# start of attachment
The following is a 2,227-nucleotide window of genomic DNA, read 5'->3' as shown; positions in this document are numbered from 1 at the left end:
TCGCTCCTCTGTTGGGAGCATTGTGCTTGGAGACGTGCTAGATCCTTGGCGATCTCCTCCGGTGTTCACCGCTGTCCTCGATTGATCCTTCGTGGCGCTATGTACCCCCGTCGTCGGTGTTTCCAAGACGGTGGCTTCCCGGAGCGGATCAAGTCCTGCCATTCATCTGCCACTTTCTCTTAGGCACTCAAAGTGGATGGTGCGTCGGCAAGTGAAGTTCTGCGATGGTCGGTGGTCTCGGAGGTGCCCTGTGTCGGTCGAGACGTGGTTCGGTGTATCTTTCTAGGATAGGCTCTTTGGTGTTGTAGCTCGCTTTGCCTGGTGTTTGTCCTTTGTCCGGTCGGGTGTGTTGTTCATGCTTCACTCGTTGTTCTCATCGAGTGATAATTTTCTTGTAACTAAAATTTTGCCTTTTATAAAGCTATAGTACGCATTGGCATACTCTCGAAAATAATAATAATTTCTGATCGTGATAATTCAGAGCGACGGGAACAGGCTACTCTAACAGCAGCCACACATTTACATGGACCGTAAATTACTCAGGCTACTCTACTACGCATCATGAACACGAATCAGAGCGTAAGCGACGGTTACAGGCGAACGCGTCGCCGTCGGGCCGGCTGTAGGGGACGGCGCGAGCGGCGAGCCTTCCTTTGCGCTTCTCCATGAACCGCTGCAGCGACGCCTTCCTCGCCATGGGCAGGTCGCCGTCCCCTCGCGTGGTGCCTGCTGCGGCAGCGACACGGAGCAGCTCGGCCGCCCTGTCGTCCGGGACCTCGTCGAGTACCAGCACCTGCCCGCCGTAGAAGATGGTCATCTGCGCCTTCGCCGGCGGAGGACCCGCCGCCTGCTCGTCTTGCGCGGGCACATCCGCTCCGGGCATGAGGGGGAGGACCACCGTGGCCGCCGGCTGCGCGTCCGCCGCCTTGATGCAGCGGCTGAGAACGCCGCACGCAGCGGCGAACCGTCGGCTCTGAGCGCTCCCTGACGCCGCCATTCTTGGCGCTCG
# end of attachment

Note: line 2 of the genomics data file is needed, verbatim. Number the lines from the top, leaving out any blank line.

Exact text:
TCGCTCCTCTGTTGGGAGCATTGTGCTTGGAGACGTGCTAGATCCTTGGCGATCTCCTCCGGTGTTCACCGCTGTCCTCGATTGATCCTTCGTGGCGCTATGTACCCCCGTCGTCGGTGTTTCCAAGACGGTGGCTTCCCGGAGCGGATCAAGTCCTGCCATTCATCTGCCACTTTCTCTTAGGCACTCAAAGTGGATGGTGCGTCGGCAAGTGAAGTTCTGCGATGGTCGGTGGTCTCGGAGGTGCCCTGTGTCGGTCGAGACGTGGTTCGGTGTATCTTTCTAGGATAGGCTCTTTGGTGTTGTAGCTCGCTTTGCCTGGTGTTTGTCCTTTGTCCGGTCGGGTGTGTTGTTCATGCTTCACTCGTTGTTCTCATCGAGTGATAATTTTCTTGTAACTAAAATTTTGCCTTTTATAAAGCTATAGTACGCATTGGCATACTCTCGAAAATAATAATAATTTCTGATCGTGATAATTCAGAGCGACGGGAACAGGCTACTCTAACAGCAGCCACACATTTACATGGACCGTAAATTACTCAGGCTACTCTACTACGCATCATGAACACGAATCAGAGCGTAAGCGACGGTTACAGGCGAACGCGTCGCCGTCGGGCCGGCTGTAGGGGACGGCGCGAGCGGCGAGCCTTCCTTTGCGCTTCTCCATGAACCGCTGCAGCGACGCCTTCCTCGCCATGGGCAGGTCGCCGTCCCCTCGCGTGGTGCCTGCTGCGGCAGCGACACGGAGCAGCTCGGCCGCCCTGTCGTCCGGGACCTCGTCGAGTACCAGCACCTGCCCGCCGTAGAAGATGGTCATCTGCGCCTTCGCCGGCGGAGGACCCGCCGCCTGCTCGTCTTGCGCGGGCACATCCGCTCCGGGCATGAGGGGGAGGACCACCGTGGCCGCCGGCTGCGCGTCCGCCGCCTTGATGCAGCGGCTGAGAACGCCGCACGCAGCGGCGAACCGTCGGCTCTGAGCGCTCCCTGACGCCGCCATTCTTGGCGCTCG